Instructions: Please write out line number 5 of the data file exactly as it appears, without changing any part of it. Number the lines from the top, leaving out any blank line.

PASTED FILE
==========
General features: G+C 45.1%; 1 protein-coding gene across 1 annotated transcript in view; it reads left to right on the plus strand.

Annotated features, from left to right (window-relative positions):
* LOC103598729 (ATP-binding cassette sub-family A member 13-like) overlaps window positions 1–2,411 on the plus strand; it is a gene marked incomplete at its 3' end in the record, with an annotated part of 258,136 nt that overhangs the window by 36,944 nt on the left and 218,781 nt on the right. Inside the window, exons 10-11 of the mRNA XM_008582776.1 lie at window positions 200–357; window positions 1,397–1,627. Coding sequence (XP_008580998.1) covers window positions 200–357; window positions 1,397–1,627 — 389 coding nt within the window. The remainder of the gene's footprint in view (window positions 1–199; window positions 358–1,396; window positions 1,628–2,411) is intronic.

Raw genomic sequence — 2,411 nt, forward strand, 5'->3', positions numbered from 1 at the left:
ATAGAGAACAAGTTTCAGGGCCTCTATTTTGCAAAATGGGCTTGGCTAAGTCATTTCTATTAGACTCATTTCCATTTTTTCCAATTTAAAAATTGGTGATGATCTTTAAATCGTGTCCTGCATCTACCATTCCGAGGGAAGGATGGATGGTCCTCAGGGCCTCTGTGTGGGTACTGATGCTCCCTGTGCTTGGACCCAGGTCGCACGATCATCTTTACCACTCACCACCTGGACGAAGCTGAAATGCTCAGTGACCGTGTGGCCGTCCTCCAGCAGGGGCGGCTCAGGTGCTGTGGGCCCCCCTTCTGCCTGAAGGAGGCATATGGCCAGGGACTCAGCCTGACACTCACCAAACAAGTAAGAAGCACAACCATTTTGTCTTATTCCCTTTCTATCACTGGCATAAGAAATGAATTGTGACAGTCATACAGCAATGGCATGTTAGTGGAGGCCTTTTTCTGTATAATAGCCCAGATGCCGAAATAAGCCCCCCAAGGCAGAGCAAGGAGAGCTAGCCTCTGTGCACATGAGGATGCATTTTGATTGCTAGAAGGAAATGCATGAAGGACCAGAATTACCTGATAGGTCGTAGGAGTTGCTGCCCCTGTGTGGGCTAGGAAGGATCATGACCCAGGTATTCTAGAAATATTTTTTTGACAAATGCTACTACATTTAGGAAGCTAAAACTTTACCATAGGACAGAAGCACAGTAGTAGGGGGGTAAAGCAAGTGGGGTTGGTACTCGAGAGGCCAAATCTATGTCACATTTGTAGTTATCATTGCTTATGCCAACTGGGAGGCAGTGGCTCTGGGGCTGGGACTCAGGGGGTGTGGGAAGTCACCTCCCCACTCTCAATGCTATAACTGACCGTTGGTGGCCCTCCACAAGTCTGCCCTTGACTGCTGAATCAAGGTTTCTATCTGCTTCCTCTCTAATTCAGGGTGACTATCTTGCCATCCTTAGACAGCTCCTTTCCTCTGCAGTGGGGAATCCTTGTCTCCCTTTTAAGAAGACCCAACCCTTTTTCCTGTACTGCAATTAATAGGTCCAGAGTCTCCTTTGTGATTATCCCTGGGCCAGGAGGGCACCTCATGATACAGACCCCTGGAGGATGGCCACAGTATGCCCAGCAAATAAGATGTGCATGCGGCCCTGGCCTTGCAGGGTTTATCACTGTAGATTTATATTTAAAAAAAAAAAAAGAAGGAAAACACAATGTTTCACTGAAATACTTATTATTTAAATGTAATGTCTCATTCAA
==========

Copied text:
ATAGAGAACAAGTTTCAGGGCCTCTATTTTGCAAAATGGGCTTGGCTAAGTCATTTCTATTAGACTCATTTCCATTTTTTCCAATTTAAAAATTGGTGATGATCTTTAAATCGTGTCCTGCATCTACCATTCCGAGGGAAGGATGGATGGTCCTCAGGGCCTCTGTGTGGGTACTGATGCTCCCTGTGCTTGGACCCAGGTCGCACGATCATCTTTACCACTCACCACCTGGACGAAGCTGAAATGCTCAGTGACCGTGTGGCCGTCCTCCAGCAGGGGCGGCTCAGGTGCTGTGGGCCCCCCTTCTGCCTGAAGGAGGCATATGGCCAGGGACTCAGCCTGACACTCACCAAACAAGTAAGAAGCACAACCATTTTGTCTTATTCCCTTTCTATCACTGGCATAAGAAATGAATTGTGACAGTCATACAGCAATGGCATGTTAGTGGAGGCCTTTTTCTGTATAATAGCCCAGATGCCGAAATAAGCCCCCCAAGGCAGAGCAAGGAGAGCTAGCCTCTGTGCACATGAGGATGCATTTTGATTGCTAGAAGGAAATGCATGAAGGACCAGAATTACCTGATAGGTCGTAGGAGTTGCTGCCCCTGTGTGGGCTAGGAAGGATCATGACCCAGGTATTCTAGAAATATTTTTTTGACAAATGCTACTACATTTAGGAAGCTAAAACTTTACCATAGGACAGAAGCACAGTAGTAGGGGGGTAAAGCAAGTGGGGTTGGTACTCGAGAGGCCAAATCTATGTCACATTTGTAGTTATCATTGCTTATGCCAACTGGGAGGCAGTGGCTCTGGGGCTGGGACTCAGGGGGTGTGGGAAGTCACCTCCCCACTCTCAATGCTATAACTGACCGTTGGTGGCCCTCCACAAGTCTGCCCTTGACTGCTGAATCAAGGTTTCTATCTGCTTCCTCTCTAATTCAGGGTGACTATCTTGCCATCCTTAGACAGCTCCTTTCCTCTGCAGTGGGGAATCCTTGTCTCCCTTTTAAGAAGACCCAACCCTTTTTCCTGTACTGCAATTAATAGGTCCAGAGTCTCCTTTGTGATTATCCCTGGGCCAGGAGGGCACCTCATGATACAGACCCCTGGAGGATGGCCACAGTATGCCCAGCAAATAAGATGTGCATGCGGCCCTGGCCTTGCAGGGTTTATCACTGTAGATTTATATTTAAAAAAAAAAAAAGAAGGAAAACACAATGTTTCACTGAAATACTTATTATTTAAATGTAATGTCTCATTCAA